Ka-boom! How Germany's 'Mr Thrift' Scholz came to splash the cash
By Michael Nienaber
BERLIN (Reuters) - Four months is an eternity in pandemic policy. In February, Finance Minister Olaf Scholz was Germany's Mr. Thrift, a supporter of the "Black Zero" rule for the balanced budget.
Since then, he has shed the country's deeply rooted fiscal conservatism and surpassed more free-running European allies to press for his biggest debt-financed stimulus package during peacetime. On Wednesday, Scholz will present a supplementary budget that will raise new debt this year to a record level of EUR 218.5 billion - this corresponds to around 6.5% of German production.
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Even his tone and language have left the normally reserved and technical pride who has committed to using a "bazooka" to help struggling companies and get Europe’s largest economy out of the crisis "with a Ka boom".
According to three government officials, a parliamentary budget source and a member of the leadership team of his Social Democratic Party (SPD), the pandemic has reversed its waning political fate. This enabled him to get support from the coalition government's left without betraying the right's fiscal orthodoxy, they said.
It even got the 62-year-old into the running to become the next German leader.
"The coronavirus crisis is giving Scholz a new impetus. He can implement a policy change without violating his own principles," said a senior government official and veteran of the SPD von Scholz.
This dynamic also shapes Europe, according to the sources, who refused to be named due to the sensitivity of the matter.
Scholz sees the turbulence as an opportunity to advance his long-term goals. They said: Strengthening EU integration and taking a big step towards a closer fiscal union at a time when the cohesion of the bloc is threatened by Brexit and the challenges of the United States and China.
"Never let a good crisis end," said the finance minister last month, quoting Winston Churchill.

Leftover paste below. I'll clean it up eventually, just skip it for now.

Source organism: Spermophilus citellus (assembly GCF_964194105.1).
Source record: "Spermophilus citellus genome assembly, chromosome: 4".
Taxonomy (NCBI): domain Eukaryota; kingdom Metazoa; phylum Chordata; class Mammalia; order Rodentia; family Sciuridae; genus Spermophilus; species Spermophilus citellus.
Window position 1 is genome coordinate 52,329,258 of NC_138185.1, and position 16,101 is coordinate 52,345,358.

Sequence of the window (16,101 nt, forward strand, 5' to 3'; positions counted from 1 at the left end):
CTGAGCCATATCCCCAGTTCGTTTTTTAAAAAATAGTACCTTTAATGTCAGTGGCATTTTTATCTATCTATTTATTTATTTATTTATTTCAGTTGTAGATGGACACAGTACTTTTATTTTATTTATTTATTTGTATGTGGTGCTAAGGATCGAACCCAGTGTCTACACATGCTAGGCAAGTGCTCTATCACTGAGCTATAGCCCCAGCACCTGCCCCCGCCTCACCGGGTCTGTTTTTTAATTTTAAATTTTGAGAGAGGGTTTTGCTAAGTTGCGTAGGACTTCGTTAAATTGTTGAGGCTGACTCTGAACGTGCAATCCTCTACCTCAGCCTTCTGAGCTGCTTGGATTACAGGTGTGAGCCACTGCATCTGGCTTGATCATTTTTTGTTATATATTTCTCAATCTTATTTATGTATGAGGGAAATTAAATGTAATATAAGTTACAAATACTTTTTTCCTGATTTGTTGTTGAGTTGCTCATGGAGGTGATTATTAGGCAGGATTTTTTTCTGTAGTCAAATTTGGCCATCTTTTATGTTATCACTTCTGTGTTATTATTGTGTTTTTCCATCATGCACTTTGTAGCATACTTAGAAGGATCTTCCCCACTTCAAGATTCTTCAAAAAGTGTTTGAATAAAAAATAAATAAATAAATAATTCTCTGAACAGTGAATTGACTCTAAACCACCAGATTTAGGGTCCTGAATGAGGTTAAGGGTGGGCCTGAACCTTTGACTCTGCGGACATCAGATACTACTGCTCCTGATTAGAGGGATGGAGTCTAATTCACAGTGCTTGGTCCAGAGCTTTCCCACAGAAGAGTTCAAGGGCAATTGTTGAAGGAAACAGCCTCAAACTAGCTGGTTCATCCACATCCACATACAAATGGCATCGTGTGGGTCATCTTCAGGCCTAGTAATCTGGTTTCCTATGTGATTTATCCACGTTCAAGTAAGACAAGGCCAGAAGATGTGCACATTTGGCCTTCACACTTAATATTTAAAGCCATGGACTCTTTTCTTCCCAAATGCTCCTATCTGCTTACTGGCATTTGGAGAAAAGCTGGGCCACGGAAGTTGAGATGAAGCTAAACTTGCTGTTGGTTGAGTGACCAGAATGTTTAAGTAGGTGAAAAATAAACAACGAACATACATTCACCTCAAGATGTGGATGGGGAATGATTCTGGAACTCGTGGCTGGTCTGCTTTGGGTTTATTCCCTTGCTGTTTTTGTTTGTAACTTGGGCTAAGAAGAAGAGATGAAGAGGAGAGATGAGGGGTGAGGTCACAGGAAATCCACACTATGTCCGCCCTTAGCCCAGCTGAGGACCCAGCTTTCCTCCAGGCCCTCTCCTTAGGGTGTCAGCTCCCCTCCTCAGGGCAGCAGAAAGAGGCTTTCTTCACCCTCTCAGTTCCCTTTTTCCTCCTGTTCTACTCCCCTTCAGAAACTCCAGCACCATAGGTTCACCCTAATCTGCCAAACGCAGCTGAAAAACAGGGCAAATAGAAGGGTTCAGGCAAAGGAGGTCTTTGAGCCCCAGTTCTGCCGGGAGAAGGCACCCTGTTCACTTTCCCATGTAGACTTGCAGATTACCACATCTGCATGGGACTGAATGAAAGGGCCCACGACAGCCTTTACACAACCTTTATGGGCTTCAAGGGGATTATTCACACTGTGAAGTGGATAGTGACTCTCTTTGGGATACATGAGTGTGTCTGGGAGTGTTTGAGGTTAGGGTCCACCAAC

Such ambitions seemed unlikely at the end of last year, when Scholz suffered the greatest political defeat in his career and lost the race for leadership of the SPD, which ruled in a coalition with the Chancellor Angela Merkel's conservatives.
Now, however, Scholz is not standing in the way of a serious rival to become his center-left party's candidate to replace Merkel in an election next year.
Political scientist Lucas Guttenberg, deputy director of the Jacques Delors Center in Berlin, however, warned that the budget shift that has strengthened Scholz's reputation at home and abroad could only be temporary.
"The demand to tighten the belt both domestically and in Europe will reappear as soon as the immediate crisis wears off," he said.
Such a reversal could lead to longstanding criticism of Scholz, including that of the SPD leftists, who accused him of imitating his conservative predecessor Wolfgang Schäuble's prudent fiscal policy, saying that his apparent lack of emotion alienated voters.
When asked to comment on this article, Scholz's spokesman said the minister's recent fiscal change is entirely in line with his support for Keynesian countercyclical spending theory - taking on new debt in a downturn and reducing the debt burden in good Times.
"Use your full strength in a crisis and use it quickly," he added.
In a Reuters interview about the balanced budget last October, he insisted that he saw no need to take on new debt because the weaker growth was still growth - but he also said how it turned out that he was going all-in would if a crisis struck.